Michael Arrington, a tech commentator, wasn’t aware of that, though, and felt differently when he received the email on Tuesday.

“Got the email today that a lot of Silicon Valley insiders received. That we can have access to private testing immediately,” he tweeted, although he didn’t name DCVC specifically. “I HATE that certain people can get immediate testing based on who you are or who you know.”

Ocko said Arrington misunderstood DCVC’s initial email and that it wasn’t offering “immediate testing”— it required known symptoms, and any referred LPs would have to go through the normal process to receive the testing, which includes a referral by a doctor. Asked why he said it had a “unique relationship” with the company if this was available to anyone, Ocko reiterated that he was “boasting.”

“If you knew that your buddies were opening up an eight-lane freeway ... and you say, ‘Hey, as we’ve said publicly, there’s an eight-lane freeway opening up, let us remind you how cool an eight-lane freeway is,” Ocko said, “there’s no cheating. There’s no preferential access. They don’t have a lane reserved for themselves — just reminding them that there’s so much capacity that they’ll have a more pleasurable driving experience.”

People who read the email — which went to about 100 limited partners, a group of people that can include everyone from charitable foundations to investors’ friends and families to sovereign wealth funds based overseas — nevertheless still had better information than regular people did about the Carbon Health and Curative testing programs. Ocko pointed out that that’s he’s merely doing what he could to compensate for the government’s failures at offering widespread Covid-19 testing and that he’s been trying to share information about the private coronavirus tests with anyone who would listen.

“People seemed shocked to find that the rich have much better access to health care in America,” one prominent bioethicist, Arthur Caplan, told Recode. “That injustice has been true for decades — the pandemic just makes it more obvious.”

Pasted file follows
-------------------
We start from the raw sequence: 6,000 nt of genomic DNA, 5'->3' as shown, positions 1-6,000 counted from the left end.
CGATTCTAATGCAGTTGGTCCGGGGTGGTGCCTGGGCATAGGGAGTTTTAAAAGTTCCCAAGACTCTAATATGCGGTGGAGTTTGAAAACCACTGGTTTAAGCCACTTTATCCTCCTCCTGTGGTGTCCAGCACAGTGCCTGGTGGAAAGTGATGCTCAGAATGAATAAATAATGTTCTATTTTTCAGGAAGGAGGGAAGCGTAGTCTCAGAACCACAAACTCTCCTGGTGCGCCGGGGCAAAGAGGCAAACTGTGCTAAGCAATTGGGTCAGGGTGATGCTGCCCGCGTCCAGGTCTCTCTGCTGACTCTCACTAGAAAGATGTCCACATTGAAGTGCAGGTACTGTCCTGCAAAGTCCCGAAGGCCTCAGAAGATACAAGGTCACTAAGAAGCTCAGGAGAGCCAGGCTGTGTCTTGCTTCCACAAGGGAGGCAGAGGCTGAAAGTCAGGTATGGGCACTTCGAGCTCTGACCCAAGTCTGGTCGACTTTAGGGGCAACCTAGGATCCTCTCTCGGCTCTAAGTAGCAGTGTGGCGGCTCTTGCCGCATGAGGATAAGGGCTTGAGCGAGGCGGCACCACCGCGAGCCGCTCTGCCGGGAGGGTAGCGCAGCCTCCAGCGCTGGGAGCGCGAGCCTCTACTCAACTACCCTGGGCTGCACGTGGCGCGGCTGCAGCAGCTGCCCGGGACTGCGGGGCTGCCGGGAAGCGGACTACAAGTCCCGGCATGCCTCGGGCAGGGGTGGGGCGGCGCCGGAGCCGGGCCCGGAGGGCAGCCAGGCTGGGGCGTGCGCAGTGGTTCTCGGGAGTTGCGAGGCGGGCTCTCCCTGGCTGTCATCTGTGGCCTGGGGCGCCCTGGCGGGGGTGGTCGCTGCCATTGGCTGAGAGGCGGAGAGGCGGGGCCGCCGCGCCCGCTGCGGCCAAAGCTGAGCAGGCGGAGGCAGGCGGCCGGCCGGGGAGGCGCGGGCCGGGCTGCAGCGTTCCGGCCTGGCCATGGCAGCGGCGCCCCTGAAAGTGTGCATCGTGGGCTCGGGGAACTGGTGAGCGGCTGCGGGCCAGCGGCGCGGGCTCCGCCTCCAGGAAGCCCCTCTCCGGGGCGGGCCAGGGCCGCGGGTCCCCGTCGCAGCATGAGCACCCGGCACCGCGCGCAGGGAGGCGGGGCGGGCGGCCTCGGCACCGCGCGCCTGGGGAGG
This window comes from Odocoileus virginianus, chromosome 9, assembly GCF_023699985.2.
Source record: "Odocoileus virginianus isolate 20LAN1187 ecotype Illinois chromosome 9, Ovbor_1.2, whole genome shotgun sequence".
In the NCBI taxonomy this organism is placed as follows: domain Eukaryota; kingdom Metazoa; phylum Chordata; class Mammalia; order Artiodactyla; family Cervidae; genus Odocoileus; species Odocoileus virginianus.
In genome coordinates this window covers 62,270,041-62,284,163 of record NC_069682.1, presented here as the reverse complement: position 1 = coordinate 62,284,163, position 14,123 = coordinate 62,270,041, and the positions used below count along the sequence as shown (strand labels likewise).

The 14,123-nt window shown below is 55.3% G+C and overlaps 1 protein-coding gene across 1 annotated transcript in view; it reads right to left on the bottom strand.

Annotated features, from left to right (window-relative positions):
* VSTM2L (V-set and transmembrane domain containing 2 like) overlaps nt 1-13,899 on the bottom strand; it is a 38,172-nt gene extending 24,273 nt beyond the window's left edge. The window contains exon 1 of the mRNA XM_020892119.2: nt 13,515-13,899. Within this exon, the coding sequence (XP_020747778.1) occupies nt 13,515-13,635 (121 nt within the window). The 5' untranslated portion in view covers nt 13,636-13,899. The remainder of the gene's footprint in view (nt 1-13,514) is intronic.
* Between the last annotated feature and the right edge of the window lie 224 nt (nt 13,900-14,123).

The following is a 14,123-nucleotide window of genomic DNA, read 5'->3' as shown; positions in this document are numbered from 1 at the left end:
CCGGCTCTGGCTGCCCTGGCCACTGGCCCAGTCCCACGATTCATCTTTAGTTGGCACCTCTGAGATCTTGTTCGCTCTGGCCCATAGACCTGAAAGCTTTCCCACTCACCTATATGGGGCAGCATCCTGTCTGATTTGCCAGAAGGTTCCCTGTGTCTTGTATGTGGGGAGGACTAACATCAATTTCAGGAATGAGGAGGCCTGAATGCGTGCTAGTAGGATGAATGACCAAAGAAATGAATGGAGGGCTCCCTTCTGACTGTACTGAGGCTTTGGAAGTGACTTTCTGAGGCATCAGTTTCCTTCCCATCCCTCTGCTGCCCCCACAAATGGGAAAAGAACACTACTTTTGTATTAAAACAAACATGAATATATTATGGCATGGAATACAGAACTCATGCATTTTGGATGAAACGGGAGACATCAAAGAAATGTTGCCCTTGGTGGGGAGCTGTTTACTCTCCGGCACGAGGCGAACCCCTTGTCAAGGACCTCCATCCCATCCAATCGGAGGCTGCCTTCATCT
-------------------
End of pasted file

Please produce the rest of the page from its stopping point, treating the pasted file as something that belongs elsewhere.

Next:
A growing number of Americans have expressed outrage over how a number of wealthy people and celebrities in the US have seemed to have better access to Covid-19 testing. Entire NBA teams have managed to get testing, even those players without symptoms. And many in Washington grew upset over the last few days at the ease with which Rand Paul, a GOP senator, was able to obtain a test despite not showing any coronavirus symptoms.

At the same time, DCVC’s ability to help its limited partners — if they ask for it — has been diminished. That’s because the Food and Drug Administration has cracked down on at-home collection kits over the last few days, causing Curative to cease offering these testing services for the time being. Its leadership didn’t respond to requests for comments. The startup, formed earlier this year, had hoped to offer as many as 10,000 tests a day, despite only serving 50 through their at-home testing program before that was shut down.

Carbon Health, however, is still offering testing through other lab providers like Quest, and Ocko said he would refer his LPs to them should they contact him.

“In any instance where access to care is unequal, that’s frustrating to me,” said Caesar Djavaherian, the co-founder of Carbon Health, who said he was unaware of the DCVC controversy. “Especially when the whole notion of this test is to reach people who may not be able to easily access care throughout California, and eventually throughout the country.”